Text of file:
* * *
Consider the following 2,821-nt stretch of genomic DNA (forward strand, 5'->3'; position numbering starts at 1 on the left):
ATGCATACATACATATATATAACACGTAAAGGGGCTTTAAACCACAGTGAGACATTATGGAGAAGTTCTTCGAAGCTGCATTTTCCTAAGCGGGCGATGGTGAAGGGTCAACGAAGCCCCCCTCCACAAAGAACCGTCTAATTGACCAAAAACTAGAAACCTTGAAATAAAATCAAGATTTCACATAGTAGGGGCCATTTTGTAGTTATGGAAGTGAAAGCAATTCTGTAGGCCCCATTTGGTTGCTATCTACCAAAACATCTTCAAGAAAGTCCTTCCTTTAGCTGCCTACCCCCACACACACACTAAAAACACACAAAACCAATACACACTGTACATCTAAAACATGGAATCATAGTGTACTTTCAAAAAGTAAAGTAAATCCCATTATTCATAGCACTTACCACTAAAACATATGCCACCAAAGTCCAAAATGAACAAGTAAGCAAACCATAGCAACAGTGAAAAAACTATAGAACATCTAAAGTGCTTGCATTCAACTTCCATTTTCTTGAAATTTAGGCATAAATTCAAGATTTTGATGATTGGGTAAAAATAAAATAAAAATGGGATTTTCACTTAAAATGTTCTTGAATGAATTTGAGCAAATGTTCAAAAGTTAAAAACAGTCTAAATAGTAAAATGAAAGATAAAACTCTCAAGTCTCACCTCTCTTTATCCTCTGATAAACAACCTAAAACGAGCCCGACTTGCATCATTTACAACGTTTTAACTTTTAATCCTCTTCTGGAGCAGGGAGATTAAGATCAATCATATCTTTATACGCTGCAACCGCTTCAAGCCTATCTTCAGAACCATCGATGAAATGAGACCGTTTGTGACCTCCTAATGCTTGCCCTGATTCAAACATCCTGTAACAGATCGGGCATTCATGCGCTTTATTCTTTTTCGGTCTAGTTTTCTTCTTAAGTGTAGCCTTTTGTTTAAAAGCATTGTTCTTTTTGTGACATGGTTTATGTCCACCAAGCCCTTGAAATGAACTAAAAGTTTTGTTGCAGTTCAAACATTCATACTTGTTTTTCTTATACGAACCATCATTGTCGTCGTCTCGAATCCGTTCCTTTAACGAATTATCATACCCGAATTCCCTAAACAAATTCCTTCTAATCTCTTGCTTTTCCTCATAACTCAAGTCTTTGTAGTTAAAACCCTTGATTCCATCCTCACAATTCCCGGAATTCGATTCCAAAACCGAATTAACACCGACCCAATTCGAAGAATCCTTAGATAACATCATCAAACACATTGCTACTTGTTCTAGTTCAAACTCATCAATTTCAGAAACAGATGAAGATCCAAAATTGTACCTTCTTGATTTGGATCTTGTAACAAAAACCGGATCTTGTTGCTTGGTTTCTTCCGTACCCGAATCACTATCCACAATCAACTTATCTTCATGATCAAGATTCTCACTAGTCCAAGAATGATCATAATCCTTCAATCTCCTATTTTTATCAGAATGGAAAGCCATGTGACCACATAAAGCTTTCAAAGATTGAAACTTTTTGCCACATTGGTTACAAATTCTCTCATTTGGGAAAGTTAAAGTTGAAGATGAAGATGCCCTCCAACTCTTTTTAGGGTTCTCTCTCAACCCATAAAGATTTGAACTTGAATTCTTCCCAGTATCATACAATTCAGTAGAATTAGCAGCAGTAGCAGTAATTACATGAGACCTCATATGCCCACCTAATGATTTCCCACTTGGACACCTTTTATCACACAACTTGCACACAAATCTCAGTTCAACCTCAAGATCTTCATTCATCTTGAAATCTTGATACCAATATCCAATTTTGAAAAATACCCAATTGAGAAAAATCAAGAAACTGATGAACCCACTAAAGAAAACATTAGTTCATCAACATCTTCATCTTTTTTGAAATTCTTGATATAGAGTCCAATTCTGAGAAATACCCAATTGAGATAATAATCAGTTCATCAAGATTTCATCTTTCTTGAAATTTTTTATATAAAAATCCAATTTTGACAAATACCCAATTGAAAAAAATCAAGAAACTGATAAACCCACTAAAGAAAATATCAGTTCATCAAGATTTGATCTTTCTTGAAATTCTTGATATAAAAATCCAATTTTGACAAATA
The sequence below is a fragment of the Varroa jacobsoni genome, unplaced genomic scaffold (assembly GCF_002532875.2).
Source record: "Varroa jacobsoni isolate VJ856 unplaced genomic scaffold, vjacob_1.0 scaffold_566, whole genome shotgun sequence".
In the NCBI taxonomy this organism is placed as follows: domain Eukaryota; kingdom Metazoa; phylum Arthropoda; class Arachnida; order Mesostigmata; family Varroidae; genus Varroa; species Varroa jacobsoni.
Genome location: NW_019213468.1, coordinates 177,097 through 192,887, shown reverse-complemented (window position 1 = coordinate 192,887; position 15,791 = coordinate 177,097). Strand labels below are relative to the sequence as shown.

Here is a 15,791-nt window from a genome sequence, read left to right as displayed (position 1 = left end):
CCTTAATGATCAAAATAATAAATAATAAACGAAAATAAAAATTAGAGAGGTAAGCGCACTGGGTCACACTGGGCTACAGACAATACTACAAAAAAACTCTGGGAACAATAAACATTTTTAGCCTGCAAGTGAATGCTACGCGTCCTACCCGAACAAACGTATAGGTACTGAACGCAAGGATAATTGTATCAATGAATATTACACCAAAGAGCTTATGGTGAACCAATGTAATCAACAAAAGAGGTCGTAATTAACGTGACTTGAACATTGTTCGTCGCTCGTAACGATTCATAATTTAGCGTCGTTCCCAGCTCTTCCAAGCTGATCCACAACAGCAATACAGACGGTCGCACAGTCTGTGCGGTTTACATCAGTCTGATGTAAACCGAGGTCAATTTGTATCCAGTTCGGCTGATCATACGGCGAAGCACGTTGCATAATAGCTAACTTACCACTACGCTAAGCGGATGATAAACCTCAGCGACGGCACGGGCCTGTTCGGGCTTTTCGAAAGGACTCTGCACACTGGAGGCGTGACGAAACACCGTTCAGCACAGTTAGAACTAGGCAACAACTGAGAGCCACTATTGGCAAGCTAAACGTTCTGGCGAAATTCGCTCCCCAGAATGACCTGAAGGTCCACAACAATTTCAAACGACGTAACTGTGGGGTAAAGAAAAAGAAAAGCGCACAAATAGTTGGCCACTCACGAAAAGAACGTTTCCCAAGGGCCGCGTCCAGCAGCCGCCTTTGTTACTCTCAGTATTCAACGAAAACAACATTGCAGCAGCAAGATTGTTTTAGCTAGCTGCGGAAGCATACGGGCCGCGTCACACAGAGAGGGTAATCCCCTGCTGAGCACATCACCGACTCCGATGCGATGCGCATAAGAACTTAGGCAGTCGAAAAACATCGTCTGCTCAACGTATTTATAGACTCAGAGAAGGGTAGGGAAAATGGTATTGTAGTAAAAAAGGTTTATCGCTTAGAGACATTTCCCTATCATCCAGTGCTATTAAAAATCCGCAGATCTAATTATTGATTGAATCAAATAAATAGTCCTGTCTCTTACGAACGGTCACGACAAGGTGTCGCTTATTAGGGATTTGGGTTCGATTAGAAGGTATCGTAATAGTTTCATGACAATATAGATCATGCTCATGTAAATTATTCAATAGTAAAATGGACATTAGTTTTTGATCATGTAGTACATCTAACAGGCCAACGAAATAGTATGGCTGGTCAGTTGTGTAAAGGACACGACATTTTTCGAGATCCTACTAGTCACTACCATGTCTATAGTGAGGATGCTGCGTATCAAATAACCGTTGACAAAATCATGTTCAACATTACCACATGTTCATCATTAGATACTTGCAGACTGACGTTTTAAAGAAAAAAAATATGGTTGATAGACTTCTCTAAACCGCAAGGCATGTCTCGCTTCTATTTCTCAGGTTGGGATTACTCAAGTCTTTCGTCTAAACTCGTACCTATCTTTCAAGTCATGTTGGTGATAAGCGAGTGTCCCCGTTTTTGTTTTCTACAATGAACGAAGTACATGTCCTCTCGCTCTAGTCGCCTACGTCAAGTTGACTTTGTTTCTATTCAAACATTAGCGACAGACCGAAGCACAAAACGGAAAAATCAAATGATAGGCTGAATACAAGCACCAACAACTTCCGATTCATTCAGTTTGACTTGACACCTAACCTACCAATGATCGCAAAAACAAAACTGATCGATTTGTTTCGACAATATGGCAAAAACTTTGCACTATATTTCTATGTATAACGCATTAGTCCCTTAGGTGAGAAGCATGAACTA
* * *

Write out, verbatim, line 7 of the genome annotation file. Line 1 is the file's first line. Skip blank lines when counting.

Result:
Here is a 15,791-nt window from a genome sequence, read left to right as displayed (position 1 = left end):